Reexamining the validity and dimensionality of the Moorong Self-Efficacy Scale: improving its clinical utility

James W. Middleton*, Yvonne Tran, Charles Lo, Ashley Craig

*Corresponding author for this work

Research output: Contribution to journalArticlepeer-review

28 Citations (Scopus)


Objective: To improve the clinical utility of the Moorong Self-Efficacy Scale (MSES) by reexamining its factor structure and comparing its performance against a measure of general self-efficacy in persons with spinal cord injury (SCI). 

Design: Cross-sectional survey design. 

Setting: Community. 

Participants: Adults with SCI (N=161; 118 men and 43 women) recruited from Australia (n=82) and the United States (n=79), including 86 with paraplegia and 75 with tetraplegia. 

Interventions: None. 

Main Outcome Measures: Confirmatory factor analysis deriving fit indices on reported 1-, 2-, and 3-factor structures for the MSES. Exploratory factor analysis of MSES using principal component analysis with promax oblique rotation and structure validation, with correlations and multiple regression using cross-sectional data from the Sherer General Self-Efficacy Scale and Medical Outcomes Study 36-Item Short-Form Health Survey (SF-36).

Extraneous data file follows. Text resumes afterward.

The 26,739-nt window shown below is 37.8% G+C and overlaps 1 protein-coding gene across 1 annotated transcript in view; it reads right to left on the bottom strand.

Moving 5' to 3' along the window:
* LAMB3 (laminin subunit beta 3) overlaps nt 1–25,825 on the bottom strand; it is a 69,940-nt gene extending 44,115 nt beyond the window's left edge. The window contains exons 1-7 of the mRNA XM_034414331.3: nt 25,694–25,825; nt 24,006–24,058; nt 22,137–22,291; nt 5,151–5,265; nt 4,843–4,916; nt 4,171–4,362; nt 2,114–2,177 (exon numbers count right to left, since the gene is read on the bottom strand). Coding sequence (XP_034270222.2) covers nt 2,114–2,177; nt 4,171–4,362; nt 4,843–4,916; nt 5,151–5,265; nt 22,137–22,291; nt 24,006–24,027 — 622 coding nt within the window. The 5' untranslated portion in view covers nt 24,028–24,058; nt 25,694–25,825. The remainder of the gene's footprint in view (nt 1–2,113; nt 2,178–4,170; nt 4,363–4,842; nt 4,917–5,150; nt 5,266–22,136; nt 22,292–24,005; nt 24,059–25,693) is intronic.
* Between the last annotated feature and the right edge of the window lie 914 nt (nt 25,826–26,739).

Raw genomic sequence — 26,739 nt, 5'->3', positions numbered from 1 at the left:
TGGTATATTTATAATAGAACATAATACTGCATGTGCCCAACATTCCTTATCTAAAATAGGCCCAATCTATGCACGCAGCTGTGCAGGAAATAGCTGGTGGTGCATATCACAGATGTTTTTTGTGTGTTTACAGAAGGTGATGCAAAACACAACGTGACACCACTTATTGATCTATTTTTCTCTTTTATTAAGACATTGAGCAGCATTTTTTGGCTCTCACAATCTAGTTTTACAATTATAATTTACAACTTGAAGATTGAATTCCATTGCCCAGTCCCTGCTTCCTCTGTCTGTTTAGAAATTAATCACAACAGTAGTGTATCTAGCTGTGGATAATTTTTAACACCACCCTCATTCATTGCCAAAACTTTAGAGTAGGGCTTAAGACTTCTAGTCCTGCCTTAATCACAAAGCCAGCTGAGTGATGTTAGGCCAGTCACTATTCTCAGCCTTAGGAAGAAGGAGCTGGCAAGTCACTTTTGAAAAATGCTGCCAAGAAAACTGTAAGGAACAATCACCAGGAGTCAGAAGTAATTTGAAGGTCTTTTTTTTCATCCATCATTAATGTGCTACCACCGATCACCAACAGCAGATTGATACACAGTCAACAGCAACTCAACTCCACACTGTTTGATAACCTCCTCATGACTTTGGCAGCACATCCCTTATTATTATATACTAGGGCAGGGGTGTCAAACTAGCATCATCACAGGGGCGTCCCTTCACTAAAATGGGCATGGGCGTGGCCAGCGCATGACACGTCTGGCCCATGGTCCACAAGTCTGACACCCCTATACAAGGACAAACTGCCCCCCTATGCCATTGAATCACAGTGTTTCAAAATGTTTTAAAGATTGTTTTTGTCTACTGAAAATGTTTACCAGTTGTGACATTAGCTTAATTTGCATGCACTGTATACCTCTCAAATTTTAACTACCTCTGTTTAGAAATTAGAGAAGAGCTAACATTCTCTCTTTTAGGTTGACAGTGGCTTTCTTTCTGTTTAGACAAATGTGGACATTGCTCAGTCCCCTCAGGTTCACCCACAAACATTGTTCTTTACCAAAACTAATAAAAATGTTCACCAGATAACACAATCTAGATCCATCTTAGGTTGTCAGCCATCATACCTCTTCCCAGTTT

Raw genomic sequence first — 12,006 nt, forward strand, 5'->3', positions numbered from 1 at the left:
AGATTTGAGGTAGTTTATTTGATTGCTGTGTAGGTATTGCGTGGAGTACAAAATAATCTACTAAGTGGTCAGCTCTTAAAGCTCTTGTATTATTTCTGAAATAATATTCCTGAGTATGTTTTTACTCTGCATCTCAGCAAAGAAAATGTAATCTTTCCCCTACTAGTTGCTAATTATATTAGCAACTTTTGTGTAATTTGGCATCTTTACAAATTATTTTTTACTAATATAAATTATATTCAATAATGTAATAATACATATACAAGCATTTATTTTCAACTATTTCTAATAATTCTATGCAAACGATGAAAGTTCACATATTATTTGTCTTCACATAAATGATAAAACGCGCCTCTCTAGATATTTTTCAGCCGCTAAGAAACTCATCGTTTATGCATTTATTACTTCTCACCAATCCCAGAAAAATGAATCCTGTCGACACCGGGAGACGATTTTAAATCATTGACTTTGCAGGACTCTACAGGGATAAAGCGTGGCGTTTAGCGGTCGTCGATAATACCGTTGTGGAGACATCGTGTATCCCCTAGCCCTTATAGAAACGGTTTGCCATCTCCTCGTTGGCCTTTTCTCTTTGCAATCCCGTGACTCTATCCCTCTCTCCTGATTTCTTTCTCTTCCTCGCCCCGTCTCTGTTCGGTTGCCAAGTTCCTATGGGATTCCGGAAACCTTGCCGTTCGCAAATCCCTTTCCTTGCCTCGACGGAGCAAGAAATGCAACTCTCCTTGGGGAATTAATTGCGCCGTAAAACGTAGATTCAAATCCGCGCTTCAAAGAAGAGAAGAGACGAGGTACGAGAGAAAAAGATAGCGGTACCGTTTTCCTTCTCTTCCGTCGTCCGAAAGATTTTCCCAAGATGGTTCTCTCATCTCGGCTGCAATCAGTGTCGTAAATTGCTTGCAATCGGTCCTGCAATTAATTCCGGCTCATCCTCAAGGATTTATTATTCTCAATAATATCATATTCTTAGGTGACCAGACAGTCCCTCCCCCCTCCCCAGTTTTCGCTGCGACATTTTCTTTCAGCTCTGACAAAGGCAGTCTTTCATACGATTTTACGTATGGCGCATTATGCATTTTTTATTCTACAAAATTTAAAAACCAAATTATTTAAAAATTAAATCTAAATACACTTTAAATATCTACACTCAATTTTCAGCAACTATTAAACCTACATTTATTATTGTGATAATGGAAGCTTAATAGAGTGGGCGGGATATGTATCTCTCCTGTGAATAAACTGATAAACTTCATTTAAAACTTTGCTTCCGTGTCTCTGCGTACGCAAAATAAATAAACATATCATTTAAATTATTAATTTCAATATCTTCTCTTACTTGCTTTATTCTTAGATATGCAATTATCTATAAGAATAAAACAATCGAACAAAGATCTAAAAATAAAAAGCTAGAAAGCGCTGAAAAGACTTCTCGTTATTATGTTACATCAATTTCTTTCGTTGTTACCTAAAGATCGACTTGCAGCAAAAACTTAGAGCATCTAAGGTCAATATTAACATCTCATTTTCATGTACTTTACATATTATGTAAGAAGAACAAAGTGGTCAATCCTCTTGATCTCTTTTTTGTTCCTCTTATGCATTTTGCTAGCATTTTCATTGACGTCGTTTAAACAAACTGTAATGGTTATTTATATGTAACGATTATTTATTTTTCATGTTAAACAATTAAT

Results: The MSES was confirmed to have a 3-factor structure, explaining 61% of variance. Two of the factors, labeled social function self-efficacy and personal function self-efficacy, were SCI condition–specific, whereas the other factor (accounting for 9.7% of variance) represented general self-efficacy, correlating most strongly with the Sherer General Self-Efficacy Scale. Correlations and multiple regression analyses between MSES factors, Sherer General Self-Efficacy Scale total score, SF-36 Physical and Mental Component Summary scores, and SF-36 domain scores support validity of this MSES factor structure. No significant cross-cultural differences existed between Australia and the United States in total MSES or factor scores. 

Conclusions: The findings support a 3-factor structure encompassing general and SCI domain–specific self-efficacy beliefs and better position the MSES to assist SCI rehabilitation assessment, planning, and research.

Original languageEnglish
Pages (from-to)2130-2136
Number of pages7
JournalArchives of Physical Medicine and Rehabilitation
Issue number12
Publication statusPublished - 1 Dec 2016
Externally publishedYes


  • Psychometrics
  • Rehabilitation
  • Self efficacy
  • Spinal cord injuries


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